3. says:

    What a bright read Tanisha Ford’s Dressed in Dreams is enough parts memoir and black pop cultural commentary for either audience to be satisfied and surprised in every chapter Speaking of chapters each is organized around a fashion staple of a certain time period and geographic place In terms of geography Ford is definitely righting my sort of book—she’s a descendant of the Great Migration raised in Fort Wayne Indiana one of those Midwestern cities Detroit Chicago Milwaukee otherwise known as “Up South” Just as Ford knows her fashion she knows her roots and is in touch with how certain cultural trends that define black Midwestern style are paralleled in other regions across the US something we share given our particular diasporic historyThis goal of connecting various trends is an enjoyable constant throughout Dressed in Dreams I loved the Jheri curl chapter she unites Generation Z black girls who came of age in the late relaxerkeratin treatment and early natural hair care era with early Millennial women who came of age during the Jheri curl phenomenon She makes you truly uestion the trends many find nostalgia for—how was the Jheri curl trend similar to the keratin treatment fad and how was it different? Did these styles and treatments differ regionally? Were they driven by underpinning class aspirations? The uestions are endless It’s a joy to see Ford return to and interrogate the trends of her youth partially because she is the sort of relaxed academic who will take you along for her intellectual ride Despite this conversational tone she still weaves in some informative bits of design history so that we are learning something new about the styles we love I can’t lie—given my own fashion apathy a good high school friend once described me as a “chapstick lesbian” I often found myself asking if I had ever paid as much attention to someone’s clothing as Ford has throughout her life However it’s a testament to the author’s skill that despite not knowing many brand names I would still highly recommend this book Ford’s distinct blend of universality and specificity makes this a good time for any black girl born in the 1970s onward regardless of the size of their closet


  4. says:

    Thank you St Martin's Press for the free book to reviewOur garments are archives of memories individual and collective material and emotional that tell these rich textured stories of our lives  To make it plain our clothes make us feel things  All the things Tanisha C Ford Dressed in DreamsFord titles each chapter in this book with a piece of fashion or trends from the eighties and nineties chronicles in her journey to personal style and discoveryDressed in Dreams was a walk down memory lane in some ways pausing to give thought to aspects of black fashion and culture  When I consider my own school days with my proud tom boy persona my oversized T shirts and jeans too big for my small frame Begging my single mom for some Nike or Fila tennis shoes wanting the brands of my peers things in my uest to be stylish or as we once said FLY Thinking about LL Cool J and those bamboo earringsThe colorful Crayola crayon box colors I remember in middle school are the billboard of my youth  But the chapter on the AFRO PUFF had me in my feelings I laughed at the JHERI CURL chapter because I didn't have one but one of my aunt's did for WAY TOO LONG  I can recall with candid discomfort and a hot hair and hair grease smell in my youth the pressed or straightened hair sessions  The chastiment to BE STILL or GET BURNED moments  Agreeing to get the CREAMY CRACK so I could have GOOD HAIR  And when all that changed as an adult in my mid 30s when I had so many hair styles my friends couldn't keep up  The fun I had with being able to practically do anything with my hair if I wanted hair extensions  The reality of my relaxed hair gone and dealing with the hair strands growing out of my head Being terrified but slowly coming into my own  In a small way learning to love myself and the reflection in the mirror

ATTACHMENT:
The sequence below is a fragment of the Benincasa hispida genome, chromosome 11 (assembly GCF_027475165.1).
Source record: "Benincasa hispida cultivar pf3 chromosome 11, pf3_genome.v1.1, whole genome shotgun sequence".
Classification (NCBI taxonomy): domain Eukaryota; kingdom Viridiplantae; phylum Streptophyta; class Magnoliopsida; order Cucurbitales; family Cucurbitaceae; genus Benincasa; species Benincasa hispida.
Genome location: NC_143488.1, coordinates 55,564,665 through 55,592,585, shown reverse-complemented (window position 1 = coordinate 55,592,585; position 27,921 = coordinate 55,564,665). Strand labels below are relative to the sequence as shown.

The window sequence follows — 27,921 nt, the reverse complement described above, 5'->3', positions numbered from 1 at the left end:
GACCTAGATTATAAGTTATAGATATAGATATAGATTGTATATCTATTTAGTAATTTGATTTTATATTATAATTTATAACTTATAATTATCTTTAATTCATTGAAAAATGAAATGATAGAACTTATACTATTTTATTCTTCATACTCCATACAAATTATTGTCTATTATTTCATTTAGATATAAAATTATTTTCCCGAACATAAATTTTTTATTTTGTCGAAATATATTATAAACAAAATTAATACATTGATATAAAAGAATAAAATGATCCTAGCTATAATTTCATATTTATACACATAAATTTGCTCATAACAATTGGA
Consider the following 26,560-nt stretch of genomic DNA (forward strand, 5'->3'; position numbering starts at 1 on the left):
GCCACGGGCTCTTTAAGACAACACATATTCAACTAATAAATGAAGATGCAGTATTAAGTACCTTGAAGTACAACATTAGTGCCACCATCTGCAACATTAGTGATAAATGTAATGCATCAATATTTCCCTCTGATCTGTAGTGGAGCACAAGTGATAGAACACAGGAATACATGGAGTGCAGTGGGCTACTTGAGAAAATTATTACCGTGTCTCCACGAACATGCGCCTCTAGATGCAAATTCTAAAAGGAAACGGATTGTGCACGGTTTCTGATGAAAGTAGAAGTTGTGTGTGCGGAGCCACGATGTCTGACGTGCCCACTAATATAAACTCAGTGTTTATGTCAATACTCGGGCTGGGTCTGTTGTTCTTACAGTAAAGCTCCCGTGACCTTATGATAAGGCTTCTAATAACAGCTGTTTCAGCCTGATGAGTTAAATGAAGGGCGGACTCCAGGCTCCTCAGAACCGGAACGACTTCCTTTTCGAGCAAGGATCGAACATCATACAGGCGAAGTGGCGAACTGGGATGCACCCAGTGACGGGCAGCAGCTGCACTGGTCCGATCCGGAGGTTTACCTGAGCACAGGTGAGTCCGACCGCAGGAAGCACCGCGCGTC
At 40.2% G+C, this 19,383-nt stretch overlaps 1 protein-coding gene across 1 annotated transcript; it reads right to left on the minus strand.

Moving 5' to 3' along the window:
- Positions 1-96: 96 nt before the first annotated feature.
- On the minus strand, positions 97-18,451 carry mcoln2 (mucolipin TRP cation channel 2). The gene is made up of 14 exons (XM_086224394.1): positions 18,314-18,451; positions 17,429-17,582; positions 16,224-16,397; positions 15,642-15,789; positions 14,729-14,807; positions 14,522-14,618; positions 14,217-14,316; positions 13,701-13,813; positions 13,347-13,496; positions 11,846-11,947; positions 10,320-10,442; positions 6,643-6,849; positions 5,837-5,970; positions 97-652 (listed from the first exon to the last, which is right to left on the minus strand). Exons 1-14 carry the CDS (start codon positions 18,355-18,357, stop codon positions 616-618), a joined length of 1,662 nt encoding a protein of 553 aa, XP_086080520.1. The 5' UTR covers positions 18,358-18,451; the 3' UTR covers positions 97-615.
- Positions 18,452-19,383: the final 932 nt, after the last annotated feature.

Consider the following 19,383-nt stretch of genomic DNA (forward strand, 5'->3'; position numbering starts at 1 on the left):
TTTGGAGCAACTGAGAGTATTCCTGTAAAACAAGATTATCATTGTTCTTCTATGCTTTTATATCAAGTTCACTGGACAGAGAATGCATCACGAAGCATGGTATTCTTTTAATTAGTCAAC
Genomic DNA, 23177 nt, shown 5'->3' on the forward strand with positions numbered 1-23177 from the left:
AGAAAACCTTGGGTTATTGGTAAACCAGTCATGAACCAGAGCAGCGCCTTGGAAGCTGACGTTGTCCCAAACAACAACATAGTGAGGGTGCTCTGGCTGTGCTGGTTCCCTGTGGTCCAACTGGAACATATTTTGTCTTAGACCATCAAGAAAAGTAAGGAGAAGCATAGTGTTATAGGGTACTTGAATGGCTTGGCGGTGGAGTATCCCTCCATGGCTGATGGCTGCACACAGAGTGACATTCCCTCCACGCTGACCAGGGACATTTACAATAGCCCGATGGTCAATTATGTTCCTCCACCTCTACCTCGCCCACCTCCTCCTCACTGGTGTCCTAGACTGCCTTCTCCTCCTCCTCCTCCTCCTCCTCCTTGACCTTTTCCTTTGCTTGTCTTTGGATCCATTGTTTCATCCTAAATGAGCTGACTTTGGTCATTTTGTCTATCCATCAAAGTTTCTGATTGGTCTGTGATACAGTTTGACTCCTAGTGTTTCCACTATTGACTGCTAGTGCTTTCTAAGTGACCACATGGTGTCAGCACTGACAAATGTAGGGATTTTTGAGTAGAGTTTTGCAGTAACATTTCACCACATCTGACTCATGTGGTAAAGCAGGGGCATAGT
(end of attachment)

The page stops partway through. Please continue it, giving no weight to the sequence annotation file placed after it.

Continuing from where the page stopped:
5. says:

    I thoroughly enjoy a nonfiction topic that balances the memoirbiographical context with the point of the story For example Lab Girl told us the story of a nerdy woman who loved science and spent all her time working with her partner in the lab but also told us her personal story too Ford's is the same exact way she's telling us about how fashion influnces and affects us all using the context of her own family and her personal story And the recently read Notes from a Young Black Chef Loved it Ford lays the groundwork about fashion specifically in black culture which includes outfits patterns hairstyles and footwear Each chapter is a specific fashion element she wants to talk about providing history on then rolls it into the context of her own family story She brings in her mother uite freuently but also her grandparents some friends and classmates along the way but there was definitely strategy and choice in what she shared and seemingly didn'tLikewise I can get behind this book wrapped in love anyway because of the concept too As I'm hitting my stride in my thirties I'm loving fashion and the choices I make so it's an easy sell anyway She put so many things into perspective and for non black readers teaches a thing or two along the way Definitely ordering a few copies for our HS library especially with our vocational school offerings in barbering and cosmetology but also textiles and fashion illustrationThe Fort Wayne library was oddly hip and they had all of NWA's music on cassette I would use my library card to check out the tapes and then dub them using my dual cassette stereoEach time we stand before our closet to pick out our clothes we make a series of choices about how we want to appear before the world This is just as true for people who claim not to care about clothes as it is for self proclaimed fashionistas It's because we recognize that the way we adorn ourselves communicates something about who we are and where we come from We can think of our clothes then as a powerful social skin we're aware of the social politics of dress and are finding ways to survive and thrive within social norms or perhaps even transgress themI realized there's power in getting dressed that goes beyond big P politics There's little p politics the everyday pleasures and delights of styling out the strategies we use to navigate microaggressions how we create communities around hair and dress the ways we call out appropriation Our garments are archives of memories individual and collective material and emotional that tell these rich textured stories of our lives To make it plain our clothes makes us feel things All the things